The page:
The current and future access revenue of many small, rural ILECs are in serious jeopardy.
The FCC is cutting the interstate rate-of-return, phasing it down over 5 years to 9.75%. It has also put limits on operating and capital expenses, while reducing termination charges for small RoR ILECs to zero by 2020, in its headlong rush toward bill and keep. The Commission has also phased down – very rapidly – high cost settlements to a hard $250 per line cap for some very rural, very high cost companies.
These drastic moves have decreased interstate settlements, in some cases dramatically, for companies receiving either traditional cost-based or average schedule settlements. The FCC’s revenue reductions were an obvious attempt to control ILEC costs and encourage broadband deployment, while incentivizing them to move from their actual or simulated costs to its statistically derived A-CAM system.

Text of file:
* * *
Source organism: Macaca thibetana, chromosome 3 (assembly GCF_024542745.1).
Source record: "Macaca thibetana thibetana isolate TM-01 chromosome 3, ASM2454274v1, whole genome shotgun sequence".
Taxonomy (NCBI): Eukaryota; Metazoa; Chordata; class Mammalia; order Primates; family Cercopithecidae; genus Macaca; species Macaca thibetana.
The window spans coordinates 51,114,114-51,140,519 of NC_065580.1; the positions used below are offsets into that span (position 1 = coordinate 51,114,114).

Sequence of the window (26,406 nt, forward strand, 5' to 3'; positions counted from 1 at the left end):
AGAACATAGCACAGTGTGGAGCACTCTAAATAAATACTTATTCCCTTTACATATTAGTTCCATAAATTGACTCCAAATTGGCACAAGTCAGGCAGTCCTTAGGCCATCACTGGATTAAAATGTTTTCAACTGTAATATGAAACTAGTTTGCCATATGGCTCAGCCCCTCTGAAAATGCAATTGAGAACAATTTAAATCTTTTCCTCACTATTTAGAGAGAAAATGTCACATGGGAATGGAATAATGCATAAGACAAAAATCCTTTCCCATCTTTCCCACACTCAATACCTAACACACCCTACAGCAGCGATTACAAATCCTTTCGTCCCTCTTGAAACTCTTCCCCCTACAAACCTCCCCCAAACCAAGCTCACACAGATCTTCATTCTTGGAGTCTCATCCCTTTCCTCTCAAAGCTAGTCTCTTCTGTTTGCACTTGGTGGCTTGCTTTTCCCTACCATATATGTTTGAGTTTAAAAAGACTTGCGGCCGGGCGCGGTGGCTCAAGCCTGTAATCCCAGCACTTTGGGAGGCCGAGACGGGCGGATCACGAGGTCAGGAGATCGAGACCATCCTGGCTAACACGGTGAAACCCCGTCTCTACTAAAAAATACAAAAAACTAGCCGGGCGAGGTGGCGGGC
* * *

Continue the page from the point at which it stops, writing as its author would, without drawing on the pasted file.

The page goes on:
Unfortunately, the newly minted A-CAM support process has restored lost revenues for only some small, high cost companies, while many others are either not eligible, or were offered far less model support than even their reduced legacy settlements provide.
In its almost singular focus on broadband, the Commission seems to have forgotten, or abandoned, its longstanding requirement of universal telephone service at affordable rates. Its recent measures to reduce traditional revenue streams for rural ILECs will make it difficult for many of them to continue providing ubiquitous, reasonably priced telephony services.
It may be time for these severely affected ILECs to seek help beyond NECA or their state, regional and national associations.